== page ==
Ernest de Royer

From Wikipedia, the free encyclopedia
Jump to navigation Jump to search
Paul Henri Ernest de Royer
Ernest de royer.jpg
Ernest de Royer on 1 January 1860
Born(1808-10-29)29 October 1808
Versailles, France
Died13 December 1877(1877-12-13) (aged 69)
Paris, France
NationalityFrench
OccupationLawyer, magistrate and politician
Known forMinister of Justice

Paul Henri Ernest de Royer (29 October 1808 – 13 December 1877) was a French lawyer, magistrate and politician. He was Minister of Justice in 1851 under the French Second Republic, and again from 1857 to 1859 under the Second French Empire.

Early years[edit]

Ernest de Royer was born in Versailles, France, on 29 October 1808.[1] His father was Joseph Etienne Royer-Dupré, in 1801 Directeur des contributions directes de Grenoble.[2] He attended school in Marseille and then studied law at Grenoble and Paris. He qualified as an advocate in 1829.[3] He joined the bench at the start of the reign of King Louis-Philippe on 9 May 1832 as a substitute at the tribunal of Die, and served in the same position in turn at Sainte-Menehould (1833), Châlons-sur-Marne (1834), Reims (1835) and Paris (1841). He was named substitute at the Royal Court on 22 October 1846, and advocate-general on 3 April 1848. On 17 May 1850 he was named Attorney General at the Paris Court of Appeal.[3]

Political career[edit]

Ernest de Royer was Minister of Justice from 24 January to 10 April 1851. After the coup of 2 December 1851 he was a member of the Advisory Commission and then a member of the Council of State. He returned to the bench in 1853, and became Attorney General at the Court of Cassation. He was again appointed Minister of Justice on 16 November 1857 after the death of Jacques Pierre Abbatucci. Following the assassination attempt by Felice Orsini on 14 January 1858 he was responsible for the new general security law.[1]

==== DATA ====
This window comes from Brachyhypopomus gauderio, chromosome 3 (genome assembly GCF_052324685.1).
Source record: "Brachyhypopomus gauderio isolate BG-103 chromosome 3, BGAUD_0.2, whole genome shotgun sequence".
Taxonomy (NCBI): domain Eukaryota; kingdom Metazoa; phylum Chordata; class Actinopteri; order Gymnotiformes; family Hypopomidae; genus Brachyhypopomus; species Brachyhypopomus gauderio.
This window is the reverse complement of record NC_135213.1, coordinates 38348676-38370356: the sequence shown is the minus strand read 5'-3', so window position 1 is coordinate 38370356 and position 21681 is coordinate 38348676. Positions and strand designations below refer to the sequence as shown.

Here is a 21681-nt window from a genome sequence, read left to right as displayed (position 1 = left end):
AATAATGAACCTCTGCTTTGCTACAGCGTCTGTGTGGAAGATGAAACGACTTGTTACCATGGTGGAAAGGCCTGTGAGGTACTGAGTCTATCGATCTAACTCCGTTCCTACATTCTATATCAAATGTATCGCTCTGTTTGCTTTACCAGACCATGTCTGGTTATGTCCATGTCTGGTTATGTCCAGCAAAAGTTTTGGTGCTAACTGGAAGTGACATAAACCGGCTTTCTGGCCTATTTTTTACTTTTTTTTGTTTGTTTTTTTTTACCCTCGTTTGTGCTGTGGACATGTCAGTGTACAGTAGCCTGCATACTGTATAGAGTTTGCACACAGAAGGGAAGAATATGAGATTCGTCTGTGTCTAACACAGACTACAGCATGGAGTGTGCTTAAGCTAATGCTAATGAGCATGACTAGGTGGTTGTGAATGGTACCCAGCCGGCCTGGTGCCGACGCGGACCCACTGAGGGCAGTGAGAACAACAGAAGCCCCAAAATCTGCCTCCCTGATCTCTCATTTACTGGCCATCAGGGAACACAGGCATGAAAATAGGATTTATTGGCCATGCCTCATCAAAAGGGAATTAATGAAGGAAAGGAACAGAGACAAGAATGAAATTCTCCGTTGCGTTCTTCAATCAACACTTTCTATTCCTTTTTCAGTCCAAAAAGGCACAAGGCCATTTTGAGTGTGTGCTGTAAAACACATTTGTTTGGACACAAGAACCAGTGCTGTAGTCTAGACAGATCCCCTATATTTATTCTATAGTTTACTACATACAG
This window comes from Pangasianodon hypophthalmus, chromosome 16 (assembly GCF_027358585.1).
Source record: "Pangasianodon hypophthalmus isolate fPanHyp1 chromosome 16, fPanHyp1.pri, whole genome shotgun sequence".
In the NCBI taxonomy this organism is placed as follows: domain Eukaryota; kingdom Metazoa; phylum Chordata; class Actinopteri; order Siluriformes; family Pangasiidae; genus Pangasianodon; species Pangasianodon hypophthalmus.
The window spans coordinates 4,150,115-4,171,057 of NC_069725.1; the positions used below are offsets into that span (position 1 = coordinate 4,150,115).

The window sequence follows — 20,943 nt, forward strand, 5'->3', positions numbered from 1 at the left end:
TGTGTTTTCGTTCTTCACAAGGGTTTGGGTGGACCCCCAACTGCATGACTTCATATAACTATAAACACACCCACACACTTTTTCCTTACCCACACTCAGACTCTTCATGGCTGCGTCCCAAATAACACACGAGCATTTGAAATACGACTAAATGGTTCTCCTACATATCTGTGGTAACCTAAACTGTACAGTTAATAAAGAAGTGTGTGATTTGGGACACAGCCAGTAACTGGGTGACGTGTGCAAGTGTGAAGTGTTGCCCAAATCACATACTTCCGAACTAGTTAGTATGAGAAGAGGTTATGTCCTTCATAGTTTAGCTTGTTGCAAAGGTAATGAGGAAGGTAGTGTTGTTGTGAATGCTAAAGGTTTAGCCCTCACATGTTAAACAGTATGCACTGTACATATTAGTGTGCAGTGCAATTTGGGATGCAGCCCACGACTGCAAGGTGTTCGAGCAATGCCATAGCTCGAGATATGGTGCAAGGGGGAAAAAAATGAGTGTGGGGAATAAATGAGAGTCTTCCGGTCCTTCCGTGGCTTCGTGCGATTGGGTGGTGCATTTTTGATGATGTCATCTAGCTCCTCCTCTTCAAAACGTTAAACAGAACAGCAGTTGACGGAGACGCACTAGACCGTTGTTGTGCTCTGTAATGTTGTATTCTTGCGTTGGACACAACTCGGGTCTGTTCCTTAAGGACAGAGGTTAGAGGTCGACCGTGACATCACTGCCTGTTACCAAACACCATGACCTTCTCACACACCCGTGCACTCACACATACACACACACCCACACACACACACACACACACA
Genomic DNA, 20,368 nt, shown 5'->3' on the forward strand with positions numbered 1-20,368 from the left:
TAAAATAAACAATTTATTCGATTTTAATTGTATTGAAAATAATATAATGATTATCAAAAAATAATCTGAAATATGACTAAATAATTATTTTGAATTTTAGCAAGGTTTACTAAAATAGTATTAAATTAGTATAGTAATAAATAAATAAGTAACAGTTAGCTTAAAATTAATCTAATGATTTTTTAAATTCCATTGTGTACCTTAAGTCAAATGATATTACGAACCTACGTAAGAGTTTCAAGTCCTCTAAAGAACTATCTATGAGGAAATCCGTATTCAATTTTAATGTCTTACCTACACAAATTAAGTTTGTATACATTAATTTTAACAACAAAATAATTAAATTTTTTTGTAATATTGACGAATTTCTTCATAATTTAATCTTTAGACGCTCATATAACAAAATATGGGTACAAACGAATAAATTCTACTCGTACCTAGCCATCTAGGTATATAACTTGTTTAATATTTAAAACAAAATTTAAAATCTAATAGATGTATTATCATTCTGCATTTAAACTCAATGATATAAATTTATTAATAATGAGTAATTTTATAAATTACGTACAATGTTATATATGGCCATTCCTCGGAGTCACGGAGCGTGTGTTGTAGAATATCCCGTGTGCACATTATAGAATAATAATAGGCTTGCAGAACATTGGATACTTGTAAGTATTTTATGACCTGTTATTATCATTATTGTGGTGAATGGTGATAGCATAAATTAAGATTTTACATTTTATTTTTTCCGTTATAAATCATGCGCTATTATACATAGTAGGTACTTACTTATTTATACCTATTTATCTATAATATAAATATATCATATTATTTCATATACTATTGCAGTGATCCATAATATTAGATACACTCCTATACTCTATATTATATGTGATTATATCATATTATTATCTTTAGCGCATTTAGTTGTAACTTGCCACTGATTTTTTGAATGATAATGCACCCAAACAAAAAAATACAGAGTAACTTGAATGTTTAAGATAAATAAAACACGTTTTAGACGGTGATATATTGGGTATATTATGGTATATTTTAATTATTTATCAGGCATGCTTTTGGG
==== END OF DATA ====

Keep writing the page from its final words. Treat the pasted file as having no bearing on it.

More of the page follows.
Later career[edit]

Ernest de Royer left office on 4 May 1859 and was appointed to the Senate the next day, with the title of first vice-president. He was first president of the Court of Auditors in 1863, and was also President of the General Council of the Marne. After the fall of the Empire in 1870, he returned to his career as a magistrate. Ernest de Royer died in Paris on 13 December 1877, aged 69.[1] His son Clément de Royer was one of the leaders of the Bonapartist movement in the French Third Republic.

References[edit]

Citations

Sources

  • Choisel, F. (1990). "Ernest de Royer". In Benoît Vvert (ed.). Dictionnaire des ministres de 1789 à 1989. Troyes: Librairie Perrin. ISBN 2262007101. Retrieved 2014-01-10.
  • Robert, Adolphe; Cougny, Gaston (1889). "Royer (Paul Henri Ernest de)". Dictionnaire des parlementaires français de 1789 à 1889 (PDF). V. National Assembly of France. Retrieved 2014-01-11.
  • Verjus, Anne (2013). "Jean-Baptiste Abraham Mallein (1743-1815)" (PDF). Retrieved 2014-01-11.